The lockout isn't over yet, so we could have something to top this, but it appears as if an NBA player has given us the first Kenny Anderson-type statement.
You remember Kenny, right? During the lockout that stretched from July of 1998 to January of 1999, he was quoted by the New York Times as saying this, unabashedly:
''I was thinking about selling one of my cars,'' he said recently, laughing. ''I don't need all of them. You know, just get rid of the Mercedes.''
Oh, Kenny. He wasn't lying, and he wasn't wrong. But even in those relatively well-heeled economic times, the statement didn't sit well with … well, anyone.
It was shortly after that that my man Michael Tillery (who, by the way, disagrees with me that the stars couldn't put their own run together), from the terrific website The Starting Five, asked Anthony why the star players don't speak out like the NFL's players did during the NFL lockout.
"We're not allowed," Anthony said. "I mean, everybody has their own opinion. You hear people talk here and there. But nobody comes out and says what they really want to say. That's just the society we live in."
He laughed a little.
And, then: "Athletes today are scared to make Muhammad Ali-type statements."
Oh, Carmelo. He's not lying. He's not wrong. But comparing Ali's stand against a conflict in Southeastern Asia that had gone terribly wrong to a discussion over the sharing of actual billions of dollars in Basketball Related Income is the absolute height of absurdity. Yes, athletes today are scared to make Muhammad Ali-type statements (as is the case with most people that want to keep their jobs), but the application of an anecdote like that to a situation like the NBA lockout is completely and utterly wrong.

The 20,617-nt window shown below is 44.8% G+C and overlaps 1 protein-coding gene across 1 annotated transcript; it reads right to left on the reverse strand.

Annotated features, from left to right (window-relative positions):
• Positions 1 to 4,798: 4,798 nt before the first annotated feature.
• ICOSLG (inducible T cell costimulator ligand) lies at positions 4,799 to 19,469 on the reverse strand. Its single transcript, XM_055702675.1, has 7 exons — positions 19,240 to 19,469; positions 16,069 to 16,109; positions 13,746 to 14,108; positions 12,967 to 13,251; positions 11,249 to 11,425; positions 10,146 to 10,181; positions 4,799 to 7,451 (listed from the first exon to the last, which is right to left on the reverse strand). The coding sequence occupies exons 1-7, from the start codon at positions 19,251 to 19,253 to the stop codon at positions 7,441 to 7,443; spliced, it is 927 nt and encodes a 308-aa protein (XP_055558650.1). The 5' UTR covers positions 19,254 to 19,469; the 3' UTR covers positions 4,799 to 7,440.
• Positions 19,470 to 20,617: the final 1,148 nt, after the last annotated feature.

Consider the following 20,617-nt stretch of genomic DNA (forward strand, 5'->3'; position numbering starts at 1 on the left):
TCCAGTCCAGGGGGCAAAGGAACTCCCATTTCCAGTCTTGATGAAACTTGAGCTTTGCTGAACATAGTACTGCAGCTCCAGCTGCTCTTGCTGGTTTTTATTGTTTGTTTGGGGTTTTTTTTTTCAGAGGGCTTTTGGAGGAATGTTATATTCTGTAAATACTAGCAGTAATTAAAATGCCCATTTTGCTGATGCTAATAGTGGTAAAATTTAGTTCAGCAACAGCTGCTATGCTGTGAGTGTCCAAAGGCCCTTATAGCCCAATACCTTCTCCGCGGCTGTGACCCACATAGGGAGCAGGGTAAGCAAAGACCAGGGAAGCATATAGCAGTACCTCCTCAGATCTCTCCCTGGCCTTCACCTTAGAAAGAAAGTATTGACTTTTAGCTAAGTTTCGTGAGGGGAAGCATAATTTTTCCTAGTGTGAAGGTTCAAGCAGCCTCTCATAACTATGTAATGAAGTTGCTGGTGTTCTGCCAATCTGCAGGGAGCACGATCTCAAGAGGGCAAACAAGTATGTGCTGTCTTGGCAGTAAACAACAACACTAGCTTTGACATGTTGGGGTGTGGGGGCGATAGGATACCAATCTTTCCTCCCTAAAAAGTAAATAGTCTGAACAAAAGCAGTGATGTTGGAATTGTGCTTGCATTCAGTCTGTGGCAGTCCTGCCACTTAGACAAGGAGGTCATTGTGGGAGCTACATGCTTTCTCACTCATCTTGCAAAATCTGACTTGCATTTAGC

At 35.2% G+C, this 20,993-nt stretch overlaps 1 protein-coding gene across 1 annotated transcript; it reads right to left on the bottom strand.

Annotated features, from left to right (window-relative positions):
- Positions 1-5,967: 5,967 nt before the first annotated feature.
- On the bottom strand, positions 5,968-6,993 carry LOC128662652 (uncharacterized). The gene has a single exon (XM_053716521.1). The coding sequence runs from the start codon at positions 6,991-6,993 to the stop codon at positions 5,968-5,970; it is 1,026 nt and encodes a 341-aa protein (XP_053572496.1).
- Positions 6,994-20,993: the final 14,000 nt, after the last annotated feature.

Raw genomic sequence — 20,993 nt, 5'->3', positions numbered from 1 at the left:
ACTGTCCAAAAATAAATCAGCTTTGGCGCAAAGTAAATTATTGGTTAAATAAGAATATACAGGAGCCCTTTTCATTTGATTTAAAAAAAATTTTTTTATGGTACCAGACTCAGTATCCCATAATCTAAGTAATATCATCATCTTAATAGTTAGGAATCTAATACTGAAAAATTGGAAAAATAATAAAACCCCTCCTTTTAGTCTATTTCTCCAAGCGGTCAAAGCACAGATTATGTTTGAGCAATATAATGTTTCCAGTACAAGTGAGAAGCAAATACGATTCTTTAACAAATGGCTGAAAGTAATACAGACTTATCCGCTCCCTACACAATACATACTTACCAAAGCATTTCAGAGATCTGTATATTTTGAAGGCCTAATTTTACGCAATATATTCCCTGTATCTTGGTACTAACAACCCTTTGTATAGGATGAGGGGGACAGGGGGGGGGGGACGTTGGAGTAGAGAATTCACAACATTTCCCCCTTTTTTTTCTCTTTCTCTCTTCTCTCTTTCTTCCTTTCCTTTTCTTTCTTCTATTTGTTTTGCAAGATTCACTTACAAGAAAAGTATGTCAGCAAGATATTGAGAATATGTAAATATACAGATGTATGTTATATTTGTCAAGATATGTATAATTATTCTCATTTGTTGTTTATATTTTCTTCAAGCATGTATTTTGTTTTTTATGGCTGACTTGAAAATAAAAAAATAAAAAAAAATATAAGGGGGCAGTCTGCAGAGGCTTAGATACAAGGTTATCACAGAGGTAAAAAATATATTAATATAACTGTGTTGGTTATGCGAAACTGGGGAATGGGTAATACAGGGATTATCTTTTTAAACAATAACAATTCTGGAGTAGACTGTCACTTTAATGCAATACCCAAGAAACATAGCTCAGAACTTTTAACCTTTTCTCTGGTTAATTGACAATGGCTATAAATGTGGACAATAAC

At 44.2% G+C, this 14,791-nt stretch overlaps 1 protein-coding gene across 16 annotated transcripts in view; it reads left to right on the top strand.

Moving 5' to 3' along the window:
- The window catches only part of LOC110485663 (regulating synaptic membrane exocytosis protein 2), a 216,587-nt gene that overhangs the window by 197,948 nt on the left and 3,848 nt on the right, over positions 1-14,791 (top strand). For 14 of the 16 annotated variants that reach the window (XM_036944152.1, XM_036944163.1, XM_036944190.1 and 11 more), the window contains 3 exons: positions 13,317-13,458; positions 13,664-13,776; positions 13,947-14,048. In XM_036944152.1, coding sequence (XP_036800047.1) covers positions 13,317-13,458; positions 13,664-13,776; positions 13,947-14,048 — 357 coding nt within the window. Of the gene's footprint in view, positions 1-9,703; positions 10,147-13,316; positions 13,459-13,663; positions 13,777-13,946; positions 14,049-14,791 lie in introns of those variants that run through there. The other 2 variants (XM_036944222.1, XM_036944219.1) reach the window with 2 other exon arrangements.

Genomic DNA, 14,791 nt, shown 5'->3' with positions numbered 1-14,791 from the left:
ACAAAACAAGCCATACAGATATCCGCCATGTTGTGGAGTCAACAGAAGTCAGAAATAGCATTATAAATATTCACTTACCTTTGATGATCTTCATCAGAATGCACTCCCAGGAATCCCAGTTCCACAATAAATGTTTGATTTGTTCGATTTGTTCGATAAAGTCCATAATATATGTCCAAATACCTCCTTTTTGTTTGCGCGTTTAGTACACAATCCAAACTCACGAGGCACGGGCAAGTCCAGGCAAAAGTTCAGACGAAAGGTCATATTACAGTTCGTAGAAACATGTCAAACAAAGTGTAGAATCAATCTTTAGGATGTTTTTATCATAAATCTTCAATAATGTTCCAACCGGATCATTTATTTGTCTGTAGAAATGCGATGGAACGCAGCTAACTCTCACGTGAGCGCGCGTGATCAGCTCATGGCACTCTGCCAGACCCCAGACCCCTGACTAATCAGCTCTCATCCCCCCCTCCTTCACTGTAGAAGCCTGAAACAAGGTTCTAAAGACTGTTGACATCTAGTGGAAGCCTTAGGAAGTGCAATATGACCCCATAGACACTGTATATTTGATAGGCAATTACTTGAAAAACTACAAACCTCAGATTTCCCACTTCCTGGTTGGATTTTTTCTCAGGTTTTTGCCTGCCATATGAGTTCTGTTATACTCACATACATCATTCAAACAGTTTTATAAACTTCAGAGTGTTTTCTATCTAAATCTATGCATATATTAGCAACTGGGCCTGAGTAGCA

Aldridge mentions as much:
Forget for a second that Ali got in trouble (with some) for his vocal opposition to the Vietnam War, for refusing induction into the Army and for not only becoming a Muslim, but a Muslim who supported the controversial teaching of Nation of Islam leader Elijah Muhammad until Muhammad's death in 1975. Kind of big things. And by comparison, Anthony was asked about speaking up on a labor dispute involving millionaire athletes and billionaire owners. Kind of little things, in the grand scheme.
And, in Anthony's defense, his point about the relative lack of star power at the bargaining table between the NBA and its players is well-taken.
Yes, in 1998 and 1999 a David Falk-led coterie of famous players helped lead the NBA Players Association, but to an ultimately disastrous affect. The space between the 1995 lockout and the 1998 lockout was filled with escalating top-tier salaries and the routine signing of average players to, quite literally, minimum salary contracts. The stars, during the 1998-99 lockout, attempted to keep that status quo before the rank and file got their way. It wasn't until then that the 1998-99 lockout ended.
"You saw me at a lot of meetings. You see CP. You saw 'Bron at a couple of meetings. But right now, the same thing just keeps going back and forth, so we don't know how powerful we are at this moment. We'll just see what happens."
What happens next, according to CBS's Ken Berger, is a negotiating session on Tuesday that will possibly bleed (or swim, lovingly) over to Wednesday before the observance of Rosh Hashanah sets in on Thursday and Friday. Though it would have made an impact last week to have seen LeBron James, Anthony and Kobe Bryant at the photo opportunity in Las Vegas, supporting their union while a litany of agents attempt to take it down from the inside, their presence isn't really needed in New York this week.
And in that time, perhaps Carmelo could find another outspoken athlete to compare his particular plight to. Something perched in the middle of, say, Kenny Anderson and Muhammad Ali.
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